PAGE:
Just in time for summer, the Natural Resources Defense Council has reminded us why polluted beachwater could give you pinkeye. The NRDC released its annual beach water quality report on Wednesday, and for the third year in a row found that beach closing days in 2012 topped 20,000 nationwide. Eighty-three percent of those closings were because of heightened bacteria levels in the water as a result of human or animal waste.
This isn’t new news, unfortunately. Stormwater runoff has been a persistent contaminant in our waterways at more than 10 trillion gallons a year—and the gut bacteria detected can come from human bathrooms, in addition to all the pet poop that gets flushed down drains from the impermeable sidewalk.
As a result, the NRDC has called on the EPA to put new limits on stormwater retention volumes for development sites, and actively enforce its existing standards. The NRDC would like to see the EPA make decisions that yield green infrastructure—like green roofs, rain barrels, street trees, and other organic matter that could soak up precipitation instead of sending it to overburdened sewer systems.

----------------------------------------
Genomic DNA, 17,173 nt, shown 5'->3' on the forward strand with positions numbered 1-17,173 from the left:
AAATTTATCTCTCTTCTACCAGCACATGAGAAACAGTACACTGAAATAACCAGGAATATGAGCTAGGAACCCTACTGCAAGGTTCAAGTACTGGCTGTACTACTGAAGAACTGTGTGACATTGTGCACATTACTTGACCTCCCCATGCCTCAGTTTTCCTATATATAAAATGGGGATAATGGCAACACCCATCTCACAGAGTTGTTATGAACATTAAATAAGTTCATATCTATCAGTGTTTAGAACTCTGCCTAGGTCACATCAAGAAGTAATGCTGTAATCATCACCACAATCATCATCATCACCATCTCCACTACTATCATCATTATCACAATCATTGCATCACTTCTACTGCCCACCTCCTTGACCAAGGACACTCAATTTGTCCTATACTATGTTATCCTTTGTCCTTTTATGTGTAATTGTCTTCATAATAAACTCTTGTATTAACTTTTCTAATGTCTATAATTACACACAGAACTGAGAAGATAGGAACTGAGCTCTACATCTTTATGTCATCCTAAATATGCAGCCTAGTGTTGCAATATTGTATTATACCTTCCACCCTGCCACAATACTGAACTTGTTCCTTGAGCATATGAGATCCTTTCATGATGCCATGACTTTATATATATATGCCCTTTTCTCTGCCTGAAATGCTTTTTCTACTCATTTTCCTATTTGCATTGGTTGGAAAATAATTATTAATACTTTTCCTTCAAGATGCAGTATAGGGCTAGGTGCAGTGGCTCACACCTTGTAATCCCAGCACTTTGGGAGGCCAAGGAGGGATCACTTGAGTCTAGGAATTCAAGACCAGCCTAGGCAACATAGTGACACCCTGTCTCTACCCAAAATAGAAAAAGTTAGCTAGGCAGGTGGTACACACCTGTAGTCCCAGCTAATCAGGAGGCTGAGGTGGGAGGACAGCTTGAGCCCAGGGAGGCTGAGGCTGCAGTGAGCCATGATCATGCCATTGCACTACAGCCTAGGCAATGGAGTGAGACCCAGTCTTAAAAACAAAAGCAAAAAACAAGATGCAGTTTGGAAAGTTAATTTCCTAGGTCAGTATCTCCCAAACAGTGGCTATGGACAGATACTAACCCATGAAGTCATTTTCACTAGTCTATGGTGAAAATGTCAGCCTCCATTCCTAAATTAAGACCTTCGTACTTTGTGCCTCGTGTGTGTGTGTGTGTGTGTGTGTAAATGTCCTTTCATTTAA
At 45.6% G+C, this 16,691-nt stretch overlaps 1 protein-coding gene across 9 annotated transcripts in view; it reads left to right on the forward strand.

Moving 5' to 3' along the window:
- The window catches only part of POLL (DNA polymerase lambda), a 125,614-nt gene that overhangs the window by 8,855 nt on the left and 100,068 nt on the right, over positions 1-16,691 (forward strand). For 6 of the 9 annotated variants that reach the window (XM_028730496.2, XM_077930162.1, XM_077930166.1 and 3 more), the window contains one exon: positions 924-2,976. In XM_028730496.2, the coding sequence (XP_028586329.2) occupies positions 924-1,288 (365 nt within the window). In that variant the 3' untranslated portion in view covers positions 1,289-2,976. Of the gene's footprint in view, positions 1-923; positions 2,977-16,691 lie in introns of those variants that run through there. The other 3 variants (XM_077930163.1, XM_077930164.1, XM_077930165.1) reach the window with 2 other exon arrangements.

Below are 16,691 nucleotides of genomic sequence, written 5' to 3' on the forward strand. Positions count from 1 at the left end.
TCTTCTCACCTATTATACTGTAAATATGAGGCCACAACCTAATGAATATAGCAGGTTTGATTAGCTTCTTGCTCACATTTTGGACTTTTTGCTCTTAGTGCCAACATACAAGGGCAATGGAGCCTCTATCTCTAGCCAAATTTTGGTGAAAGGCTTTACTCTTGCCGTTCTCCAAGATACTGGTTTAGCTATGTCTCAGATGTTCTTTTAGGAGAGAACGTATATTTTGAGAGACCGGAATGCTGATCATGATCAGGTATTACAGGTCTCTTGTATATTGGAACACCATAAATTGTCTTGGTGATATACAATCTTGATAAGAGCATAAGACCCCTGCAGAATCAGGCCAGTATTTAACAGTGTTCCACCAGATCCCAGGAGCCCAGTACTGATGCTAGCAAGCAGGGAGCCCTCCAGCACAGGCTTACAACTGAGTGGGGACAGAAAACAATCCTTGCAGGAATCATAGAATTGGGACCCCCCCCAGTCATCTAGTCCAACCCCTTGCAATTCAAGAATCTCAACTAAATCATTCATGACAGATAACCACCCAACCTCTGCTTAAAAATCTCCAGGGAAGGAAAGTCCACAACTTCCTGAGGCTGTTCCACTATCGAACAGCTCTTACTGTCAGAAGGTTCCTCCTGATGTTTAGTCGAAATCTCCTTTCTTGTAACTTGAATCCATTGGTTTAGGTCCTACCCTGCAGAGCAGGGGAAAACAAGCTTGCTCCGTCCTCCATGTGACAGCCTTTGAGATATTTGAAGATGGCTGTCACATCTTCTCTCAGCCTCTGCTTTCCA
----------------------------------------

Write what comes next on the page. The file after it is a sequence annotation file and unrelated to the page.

To some extent, this does happen on the local level. Washington D.C., for example, has a green roof subsidy program that rebates green space at $3 a square foot. Philadelphia’s stormwater fee system, meanwhile, provides hefty discounts for property owners who install their own stormwater retrofits. New York City is also investing more than $1 billion in green infrastracture to deal with combined sewer overflow.
Congratulations if you were magically whisked away to Delaware, by the way. The state ranked number one for the percentage of its beaches that didn’t exceed contamination levels.